I recently changed jobs after 25 years.
It was time for a change, but the transition has reminded me of a valuable lesson. Every business suffers from the curse of knowledge.
In a 2008 interview with Donald Miller, Lee LeFever described the curse of knowledge this way: “The more you know about something, the harder it is to imagine what it’s like not to know.”
Here’s a good example from my life.
I have been driving a car for 34 years. Before that, I drove tractors. Now, I am trying to teach my kids how to drive.
I can get very frustrated trying to instruct!
Because I am so familiar with driving, I can’t explain it in an understandable way.
If you have been in your business for longer than a year, there is a good chance that you are drifting towards the curse of knowledge.
Here are 3 Ways to Get Beyond the Curse of Knowledge
1. Listen to your new team members
As a leader worth following, I am sure you listen to your new employees, but you really need to listen to the questions that they are asking. Their questions will lead you to understand where you have been cursed with knowledge.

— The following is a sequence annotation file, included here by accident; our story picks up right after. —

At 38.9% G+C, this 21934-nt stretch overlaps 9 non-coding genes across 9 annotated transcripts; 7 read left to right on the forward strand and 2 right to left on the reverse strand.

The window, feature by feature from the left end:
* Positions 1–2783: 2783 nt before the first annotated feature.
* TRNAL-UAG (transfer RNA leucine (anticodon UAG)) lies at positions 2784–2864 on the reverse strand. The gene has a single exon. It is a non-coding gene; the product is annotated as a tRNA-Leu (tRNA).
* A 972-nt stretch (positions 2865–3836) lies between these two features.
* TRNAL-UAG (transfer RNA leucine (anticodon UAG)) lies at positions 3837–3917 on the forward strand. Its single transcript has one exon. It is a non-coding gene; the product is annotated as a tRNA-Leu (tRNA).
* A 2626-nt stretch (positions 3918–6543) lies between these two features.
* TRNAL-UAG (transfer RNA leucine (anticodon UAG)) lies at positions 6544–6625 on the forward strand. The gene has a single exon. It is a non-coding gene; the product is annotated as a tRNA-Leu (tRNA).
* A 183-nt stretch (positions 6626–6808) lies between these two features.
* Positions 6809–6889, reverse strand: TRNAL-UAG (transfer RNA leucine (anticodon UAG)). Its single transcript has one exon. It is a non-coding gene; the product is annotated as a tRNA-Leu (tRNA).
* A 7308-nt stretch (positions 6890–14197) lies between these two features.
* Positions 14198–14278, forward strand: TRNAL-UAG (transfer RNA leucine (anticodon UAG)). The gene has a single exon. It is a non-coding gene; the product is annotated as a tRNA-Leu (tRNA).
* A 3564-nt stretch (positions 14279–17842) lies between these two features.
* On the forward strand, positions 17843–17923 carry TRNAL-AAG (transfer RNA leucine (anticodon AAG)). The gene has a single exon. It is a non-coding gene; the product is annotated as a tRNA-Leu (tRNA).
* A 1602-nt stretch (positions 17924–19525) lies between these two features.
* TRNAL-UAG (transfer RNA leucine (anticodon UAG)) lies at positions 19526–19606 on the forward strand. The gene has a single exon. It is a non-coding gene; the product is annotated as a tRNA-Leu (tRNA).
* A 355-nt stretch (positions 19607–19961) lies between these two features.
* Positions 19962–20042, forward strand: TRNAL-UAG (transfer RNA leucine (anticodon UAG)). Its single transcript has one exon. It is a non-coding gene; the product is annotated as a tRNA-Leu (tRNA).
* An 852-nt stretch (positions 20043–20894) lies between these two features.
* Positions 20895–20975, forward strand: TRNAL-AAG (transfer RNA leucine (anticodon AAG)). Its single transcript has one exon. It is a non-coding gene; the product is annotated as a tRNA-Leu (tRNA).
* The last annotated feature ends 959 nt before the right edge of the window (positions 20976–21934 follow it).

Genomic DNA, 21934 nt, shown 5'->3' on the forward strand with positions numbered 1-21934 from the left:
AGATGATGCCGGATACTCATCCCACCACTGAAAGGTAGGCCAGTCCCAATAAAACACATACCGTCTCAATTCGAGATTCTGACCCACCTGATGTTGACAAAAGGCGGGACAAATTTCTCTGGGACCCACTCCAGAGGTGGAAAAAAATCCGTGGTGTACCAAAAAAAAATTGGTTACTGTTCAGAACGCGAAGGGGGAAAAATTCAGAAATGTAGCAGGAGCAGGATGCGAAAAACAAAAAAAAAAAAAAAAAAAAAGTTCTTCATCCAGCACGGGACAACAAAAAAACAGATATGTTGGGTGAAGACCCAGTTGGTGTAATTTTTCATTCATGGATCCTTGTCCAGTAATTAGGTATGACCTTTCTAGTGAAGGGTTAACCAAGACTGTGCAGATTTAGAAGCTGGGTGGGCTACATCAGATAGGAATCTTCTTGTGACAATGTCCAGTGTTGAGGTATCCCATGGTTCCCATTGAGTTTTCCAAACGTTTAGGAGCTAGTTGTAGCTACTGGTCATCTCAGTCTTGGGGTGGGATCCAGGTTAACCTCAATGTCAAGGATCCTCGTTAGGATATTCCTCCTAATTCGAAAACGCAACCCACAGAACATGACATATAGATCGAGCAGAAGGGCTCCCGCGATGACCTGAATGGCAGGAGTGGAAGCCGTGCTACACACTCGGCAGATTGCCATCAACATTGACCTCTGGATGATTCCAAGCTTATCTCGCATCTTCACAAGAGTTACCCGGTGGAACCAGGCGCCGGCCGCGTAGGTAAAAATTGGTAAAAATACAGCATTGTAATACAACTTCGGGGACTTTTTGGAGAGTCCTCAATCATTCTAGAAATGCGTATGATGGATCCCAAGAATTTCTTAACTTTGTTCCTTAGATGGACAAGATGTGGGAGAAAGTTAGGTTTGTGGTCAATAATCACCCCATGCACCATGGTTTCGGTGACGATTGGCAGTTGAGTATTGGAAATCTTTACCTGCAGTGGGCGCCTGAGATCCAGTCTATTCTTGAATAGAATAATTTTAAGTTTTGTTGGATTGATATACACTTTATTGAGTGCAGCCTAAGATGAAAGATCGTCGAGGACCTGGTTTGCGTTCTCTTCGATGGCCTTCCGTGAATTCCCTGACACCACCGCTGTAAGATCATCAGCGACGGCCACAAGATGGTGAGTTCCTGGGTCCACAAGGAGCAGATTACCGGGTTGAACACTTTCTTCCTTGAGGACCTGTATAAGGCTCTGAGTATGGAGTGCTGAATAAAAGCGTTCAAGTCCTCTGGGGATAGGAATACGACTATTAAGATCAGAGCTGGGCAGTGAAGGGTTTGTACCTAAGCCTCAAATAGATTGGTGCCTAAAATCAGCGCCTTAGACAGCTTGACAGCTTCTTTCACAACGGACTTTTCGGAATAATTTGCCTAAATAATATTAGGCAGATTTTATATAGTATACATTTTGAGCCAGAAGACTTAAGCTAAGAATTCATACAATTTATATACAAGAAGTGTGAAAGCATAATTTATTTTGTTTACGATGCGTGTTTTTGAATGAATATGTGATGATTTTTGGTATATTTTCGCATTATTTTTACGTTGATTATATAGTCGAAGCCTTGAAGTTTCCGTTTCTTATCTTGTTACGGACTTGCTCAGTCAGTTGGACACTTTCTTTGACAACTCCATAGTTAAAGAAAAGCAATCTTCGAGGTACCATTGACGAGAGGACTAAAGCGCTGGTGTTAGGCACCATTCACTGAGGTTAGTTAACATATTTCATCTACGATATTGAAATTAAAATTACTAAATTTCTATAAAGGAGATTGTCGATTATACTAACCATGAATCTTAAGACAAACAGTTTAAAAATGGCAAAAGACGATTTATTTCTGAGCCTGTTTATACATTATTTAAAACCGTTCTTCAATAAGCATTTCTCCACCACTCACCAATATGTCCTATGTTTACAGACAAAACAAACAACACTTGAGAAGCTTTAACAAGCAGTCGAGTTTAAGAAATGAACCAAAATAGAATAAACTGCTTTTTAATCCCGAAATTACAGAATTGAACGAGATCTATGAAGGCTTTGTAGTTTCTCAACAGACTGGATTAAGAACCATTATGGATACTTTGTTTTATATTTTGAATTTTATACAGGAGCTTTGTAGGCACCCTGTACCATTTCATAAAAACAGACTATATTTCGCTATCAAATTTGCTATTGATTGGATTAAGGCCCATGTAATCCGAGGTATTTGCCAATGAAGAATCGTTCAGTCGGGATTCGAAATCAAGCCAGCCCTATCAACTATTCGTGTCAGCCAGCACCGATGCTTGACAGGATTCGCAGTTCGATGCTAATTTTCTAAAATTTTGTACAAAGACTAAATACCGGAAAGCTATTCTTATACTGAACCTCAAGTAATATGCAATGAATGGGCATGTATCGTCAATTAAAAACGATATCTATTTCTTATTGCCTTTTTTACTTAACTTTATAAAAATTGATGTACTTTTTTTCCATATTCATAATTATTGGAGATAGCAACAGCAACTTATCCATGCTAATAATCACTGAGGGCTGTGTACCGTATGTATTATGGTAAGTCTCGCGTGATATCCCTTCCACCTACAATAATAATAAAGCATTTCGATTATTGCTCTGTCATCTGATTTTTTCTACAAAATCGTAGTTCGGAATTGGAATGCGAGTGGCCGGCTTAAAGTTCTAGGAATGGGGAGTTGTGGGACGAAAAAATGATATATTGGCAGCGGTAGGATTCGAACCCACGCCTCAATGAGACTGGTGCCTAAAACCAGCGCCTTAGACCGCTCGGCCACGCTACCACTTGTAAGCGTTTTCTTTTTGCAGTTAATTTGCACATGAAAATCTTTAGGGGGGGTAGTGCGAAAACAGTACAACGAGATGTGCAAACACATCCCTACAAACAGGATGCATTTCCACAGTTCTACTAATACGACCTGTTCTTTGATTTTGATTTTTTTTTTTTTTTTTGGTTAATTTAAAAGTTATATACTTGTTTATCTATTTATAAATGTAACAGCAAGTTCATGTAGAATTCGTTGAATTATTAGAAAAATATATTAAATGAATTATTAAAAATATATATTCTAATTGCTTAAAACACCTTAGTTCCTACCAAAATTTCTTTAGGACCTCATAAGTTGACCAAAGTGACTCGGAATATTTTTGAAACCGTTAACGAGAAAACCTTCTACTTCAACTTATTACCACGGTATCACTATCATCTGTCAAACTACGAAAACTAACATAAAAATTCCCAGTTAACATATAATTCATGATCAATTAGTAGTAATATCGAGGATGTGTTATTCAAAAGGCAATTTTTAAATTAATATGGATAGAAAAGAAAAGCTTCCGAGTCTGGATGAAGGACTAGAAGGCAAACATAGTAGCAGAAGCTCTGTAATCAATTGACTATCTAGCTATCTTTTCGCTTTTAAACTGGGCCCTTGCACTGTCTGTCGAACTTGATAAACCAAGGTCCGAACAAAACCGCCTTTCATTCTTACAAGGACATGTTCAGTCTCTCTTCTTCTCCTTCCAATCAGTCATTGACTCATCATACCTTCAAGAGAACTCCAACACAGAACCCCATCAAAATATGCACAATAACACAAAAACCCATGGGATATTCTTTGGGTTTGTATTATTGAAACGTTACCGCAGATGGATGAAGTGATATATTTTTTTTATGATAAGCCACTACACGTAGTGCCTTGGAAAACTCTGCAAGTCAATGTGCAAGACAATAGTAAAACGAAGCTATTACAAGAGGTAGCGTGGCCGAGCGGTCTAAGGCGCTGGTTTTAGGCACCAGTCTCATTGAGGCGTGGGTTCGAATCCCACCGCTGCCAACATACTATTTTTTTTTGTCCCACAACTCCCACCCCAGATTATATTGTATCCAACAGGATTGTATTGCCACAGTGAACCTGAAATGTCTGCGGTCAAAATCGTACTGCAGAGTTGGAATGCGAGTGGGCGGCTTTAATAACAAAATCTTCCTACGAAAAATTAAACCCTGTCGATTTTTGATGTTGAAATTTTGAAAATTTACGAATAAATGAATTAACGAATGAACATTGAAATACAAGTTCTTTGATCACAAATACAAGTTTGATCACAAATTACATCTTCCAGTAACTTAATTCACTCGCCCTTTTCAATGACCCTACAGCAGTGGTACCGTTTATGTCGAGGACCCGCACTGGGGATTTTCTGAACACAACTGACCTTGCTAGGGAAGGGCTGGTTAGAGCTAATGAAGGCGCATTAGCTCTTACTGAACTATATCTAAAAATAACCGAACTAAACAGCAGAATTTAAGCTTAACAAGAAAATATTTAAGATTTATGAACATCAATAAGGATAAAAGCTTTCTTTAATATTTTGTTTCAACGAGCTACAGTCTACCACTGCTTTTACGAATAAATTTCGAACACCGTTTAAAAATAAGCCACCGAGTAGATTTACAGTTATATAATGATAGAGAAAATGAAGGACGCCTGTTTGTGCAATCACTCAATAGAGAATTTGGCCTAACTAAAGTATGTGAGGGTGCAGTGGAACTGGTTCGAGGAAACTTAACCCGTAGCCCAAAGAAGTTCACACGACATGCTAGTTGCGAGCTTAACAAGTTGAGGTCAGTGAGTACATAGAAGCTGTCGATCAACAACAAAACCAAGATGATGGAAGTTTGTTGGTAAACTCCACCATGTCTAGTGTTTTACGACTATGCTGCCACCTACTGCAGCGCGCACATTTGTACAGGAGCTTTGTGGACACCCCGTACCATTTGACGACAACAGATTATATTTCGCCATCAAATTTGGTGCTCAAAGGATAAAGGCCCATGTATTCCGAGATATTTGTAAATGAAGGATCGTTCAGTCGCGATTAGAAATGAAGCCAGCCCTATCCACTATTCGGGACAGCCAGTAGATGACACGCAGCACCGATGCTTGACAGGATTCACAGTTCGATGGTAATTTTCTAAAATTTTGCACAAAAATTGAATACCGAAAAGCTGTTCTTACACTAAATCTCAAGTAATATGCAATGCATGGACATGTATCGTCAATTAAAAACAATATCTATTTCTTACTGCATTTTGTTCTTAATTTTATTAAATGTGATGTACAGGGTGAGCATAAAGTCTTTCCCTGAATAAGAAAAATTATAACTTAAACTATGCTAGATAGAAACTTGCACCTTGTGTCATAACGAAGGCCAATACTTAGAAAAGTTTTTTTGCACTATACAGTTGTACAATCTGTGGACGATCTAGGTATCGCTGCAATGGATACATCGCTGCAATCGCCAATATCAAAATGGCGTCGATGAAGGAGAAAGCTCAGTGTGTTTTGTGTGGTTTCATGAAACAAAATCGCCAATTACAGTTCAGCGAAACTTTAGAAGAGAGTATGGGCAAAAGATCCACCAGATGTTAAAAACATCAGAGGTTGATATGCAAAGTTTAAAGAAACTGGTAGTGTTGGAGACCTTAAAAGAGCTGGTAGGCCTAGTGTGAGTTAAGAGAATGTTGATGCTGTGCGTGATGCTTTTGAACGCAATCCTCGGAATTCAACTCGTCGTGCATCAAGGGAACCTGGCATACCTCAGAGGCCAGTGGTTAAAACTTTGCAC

2. Explain your business to someone new in less than 3 minutes
I am reminded of the clip from Office Space, “What would you say you do here?”
Since starting my new job, I have tried to explain what I do to people every chance I get. If they looked confused, I know I still have work to do.
3. Frame your entire business through your customer’s story.
To do this you only need to ask four questions:
- Who is our customer?
- What do they want?
- How do we help?
It may be guiding them (travel agent, teacher, blogger), selling them a product (gasoline, ice cream, flowers), or solving the problem for them (remodeling the kitchen, cleaning the house, driving them to their destination)
- How does our help give them what they want?
The curse of knowledge is not simply bad. It is costing you business. If you don’t make what you do clear and understandable to someone with little knowledge of your business, it is costing you opportunites.
Thanks for being a leader worth following,
Director of Content & Product Strategy